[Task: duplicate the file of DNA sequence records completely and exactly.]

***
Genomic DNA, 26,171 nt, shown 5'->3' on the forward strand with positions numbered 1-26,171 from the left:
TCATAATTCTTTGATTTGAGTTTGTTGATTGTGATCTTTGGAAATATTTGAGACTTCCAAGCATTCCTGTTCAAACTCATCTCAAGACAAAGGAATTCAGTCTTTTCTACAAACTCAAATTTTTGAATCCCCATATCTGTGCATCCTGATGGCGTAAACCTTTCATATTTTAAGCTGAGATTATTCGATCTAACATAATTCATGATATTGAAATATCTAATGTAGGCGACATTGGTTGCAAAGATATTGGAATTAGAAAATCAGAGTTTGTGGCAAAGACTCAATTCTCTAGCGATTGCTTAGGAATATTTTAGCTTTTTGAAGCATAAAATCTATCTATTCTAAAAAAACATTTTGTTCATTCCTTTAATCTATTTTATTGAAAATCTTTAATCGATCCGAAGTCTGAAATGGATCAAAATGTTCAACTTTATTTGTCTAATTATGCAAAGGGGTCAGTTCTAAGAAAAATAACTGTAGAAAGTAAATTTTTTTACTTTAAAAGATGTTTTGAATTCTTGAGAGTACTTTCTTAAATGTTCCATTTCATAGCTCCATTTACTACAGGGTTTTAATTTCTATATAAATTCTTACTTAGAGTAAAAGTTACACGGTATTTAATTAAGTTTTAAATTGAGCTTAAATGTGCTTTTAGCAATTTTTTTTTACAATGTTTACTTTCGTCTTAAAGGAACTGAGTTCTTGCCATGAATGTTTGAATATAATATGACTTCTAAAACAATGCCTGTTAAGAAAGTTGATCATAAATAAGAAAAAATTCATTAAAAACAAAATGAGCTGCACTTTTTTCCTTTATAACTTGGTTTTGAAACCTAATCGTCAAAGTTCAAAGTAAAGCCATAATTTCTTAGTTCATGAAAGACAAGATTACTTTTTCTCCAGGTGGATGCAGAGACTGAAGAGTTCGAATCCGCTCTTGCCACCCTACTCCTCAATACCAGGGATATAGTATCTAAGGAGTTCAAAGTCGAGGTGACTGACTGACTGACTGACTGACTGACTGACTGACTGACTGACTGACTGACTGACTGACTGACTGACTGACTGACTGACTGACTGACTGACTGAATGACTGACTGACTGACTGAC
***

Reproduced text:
Genomic DNA, 26,171 nt, shown 5'->3' on the forward strand with positions numbered 1-26,171 from the left:
TCATAATTCTTTGATTTGAGTTTGTTGATTGTGATCTTTGGAAATATTTGAGACTTCCAAGCATTCCTGTTCAAACTCATCTCAAGACAAAGGAATTCAGTCTTTTCTACAAACTCAAATTTTTGAATCCCCATATCTGTGCATCCTGATGGCGTAAACCTTTCATATTTTAAGCTGAGATTATTCGATCTAACATAATTCATGATATTGAAATATCTAATGTAGGCGACATTGGTTGCAAAGATATTGGAATTAGAAAATCAGAGTTTGTGGCAAAGACTCAATTCTCTAGCGATTGCTTAGGAATATTTTAGCTTTTTGAAGCATAAAATCTATCTATTCTAAAAAAACATTTTGTTCATTCCTTTAATCTATTTTATTGAAAATCTTTAATCGATCCGAAGTCTGAAATGGATCAAAATGTTCAACTTTATTTGTCTAATTATGCAAAGGGGTCAGTTCTAAGAAAAATAACTGTAGAAAGTAAATTTTTTTACTTTAAAAGATGTTTTGAATTCTTGAGAGTACTTTCTTAAATGTTCCATTTCATAGCTCCATTTACTACAGGGTTTTAATTTCTATATAAATTCTTACTTAGAGTAAAAGTTACACGGTATTTAATTAAGTTTTAAATTGAGCTTAAATGTGCTTTTAGCAATTTTTTTTTACAATGTTTACTTTCGTCTTAAAGGAACTGAGTTCTTGCCATGAATGTTTGAATATAATATGACTTCTAAAACAATGCCTGTTAAGAAAGTTGATCATAAATAAGAAAAAATTCATTAAAAACAAAATGAGCTGCACTTTTTTCCTTTATAACTTGGTTTTGAAACCTAATCGTCAAAGTTCAAAGTAAAGCCATAATTTCTTAGTTCATGAAAGACAAGATTACTTTTTCTCCAGGTGGATGCAGAGACTGAAGAGTTCGAATCCGCTCTTGCCACCCTACTCCTCAATACCAGGGATATAGTATCTAAGGAGTTCAAAGTCGAGGTGACTGACTGACTGACTGACTGACTGACTGACTGACTGACTGACTGACTGACTGACTGACTGACTGACTGACTGACTGACTGACTGACTGACTGAATGACTGACTGACTGACTGAC